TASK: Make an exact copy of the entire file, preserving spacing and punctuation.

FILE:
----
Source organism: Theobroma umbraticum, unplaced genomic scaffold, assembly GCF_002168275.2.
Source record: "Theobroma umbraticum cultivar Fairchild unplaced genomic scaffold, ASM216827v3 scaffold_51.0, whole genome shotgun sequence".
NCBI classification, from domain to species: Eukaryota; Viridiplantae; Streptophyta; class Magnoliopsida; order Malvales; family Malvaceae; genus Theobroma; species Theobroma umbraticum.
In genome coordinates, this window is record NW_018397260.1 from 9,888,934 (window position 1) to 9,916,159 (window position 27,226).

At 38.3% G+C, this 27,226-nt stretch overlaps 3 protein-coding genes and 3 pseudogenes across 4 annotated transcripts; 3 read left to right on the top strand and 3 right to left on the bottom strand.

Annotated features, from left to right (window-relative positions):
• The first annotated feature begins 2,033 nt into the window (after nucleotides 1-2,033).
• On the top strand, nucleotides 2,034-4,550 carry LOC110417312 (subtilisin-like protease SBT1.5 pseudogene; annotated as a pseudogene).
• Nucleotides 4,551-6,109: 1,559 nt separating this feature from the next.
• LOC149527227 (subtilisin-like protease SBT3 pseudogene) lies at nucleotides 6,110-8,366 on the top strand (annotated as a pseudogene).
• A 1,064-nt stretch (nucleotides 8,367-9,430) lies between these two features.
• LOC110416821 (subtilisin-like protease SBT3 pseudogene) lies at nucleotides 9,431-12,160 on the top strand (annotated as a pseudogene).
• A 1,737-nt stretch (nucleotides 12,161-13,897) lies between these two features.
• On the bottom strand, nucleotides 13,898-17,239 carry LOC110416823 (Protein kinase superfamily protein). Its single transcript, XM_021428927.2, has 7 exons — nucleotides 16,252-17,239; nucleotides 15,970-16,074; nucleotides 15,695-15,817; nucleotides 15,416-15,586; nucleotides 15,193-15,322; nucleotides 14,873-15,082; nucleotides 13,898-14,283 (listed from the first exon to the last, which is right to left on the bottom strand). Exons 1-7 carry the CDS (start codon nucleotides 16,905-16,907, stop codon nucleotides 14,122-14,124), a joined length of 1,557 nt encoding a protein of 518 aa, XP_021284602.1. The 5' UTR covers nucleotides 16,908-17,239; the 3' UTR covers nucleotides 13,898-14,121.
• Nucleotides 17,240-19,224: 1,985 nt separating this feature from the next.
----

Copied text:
Source organism: Theobroma umbraticum, unplaced genomic scaffold, assembly GCF_002168275.2.
Source record: "Theobroma umbraticum cultivar Fairchild unplaced genomic scaffold, ASM216827v3 scaffold_51.0, whole genome shotgun sequence".
NCBI classification, from domain to species: Eukaryota; Viridiplantae; Streptophyta; class Magnoliopsida; order Malvales; family Malvaceae; genus Theobroma; species Theobroma umbraticum.
In genome coordinates, this window is record NW_018397260.1 from 9,888,934 (window position 1) to 9,916,159 (window position 27,226).

At 38.3% G+C, this 27,226-nt stretch overlaps 3 protein-coding genes and 3 pseudogenes across 4 annotated transcripts; 3 read left to right on the top strand and 3 right to left on the bottom strand.

Annotated features, from left to right (window-relative positions):
• The first annotated feature begins 2,033 nt into the window (after nucleotides 1-2,033).
• On the top strand, nucleotides 2,034-4,550 carry LOC110417312 (subtilisin-like protease SBT1.5 pseudogene; annotated as a pseudogene).
• Nucleotides 4,551-6,109: 1,559 nt separating this feature from the next.
• LOC149527227 (subtilisin-like protease SBT3 pseudogene) lies at nucleotides 6,110-8,366 on the top strand (annotated as a pseudogene).
• A 1,064-nt stretch (nucleotides 8,367-9,430) lies between these two features.
• LOC110416821 (subtilisin-like protease SBT3 pseudogene) lies at nucleotides 9,431-12,160 on the top strand (annotated as a pseudogene).
• A 1,737-nt stretch (nucleotides 12,161-13,897) lies between these two features.
• On the bottom strand, nucleotides 13,898-17,239 carry LOC110416823 (Protein kinase superfamily protein). Its single transcript, XM_021428927.2, has 7 exons — nucleotides 16,252-17,239; nucleotides 15,970-16,074; nucleotides 15,695-15,817; nucleotides 15,416-15,586; nucleotides 15,193-15,322; nucleotides 14,873-15,082; nucleotides 13,898-14,283 (listed from the first exon to the last, which is right to left on the bottom strand). Exons 1-7 carry the CDS (start codon nucleotides 16,905-16,907, stop codon nucleotides 14,122-14,124), a joined length of 1,557 nt encoding a protein of 518 aa, XP_021284602.1. The 5' UTR covers nucleotides 16,908-17,239; the 3' UTR covers nucleotides 13,898-14,121.
• Nucleotides 17,240-19,224: 1,985 nt separating this feature from the next.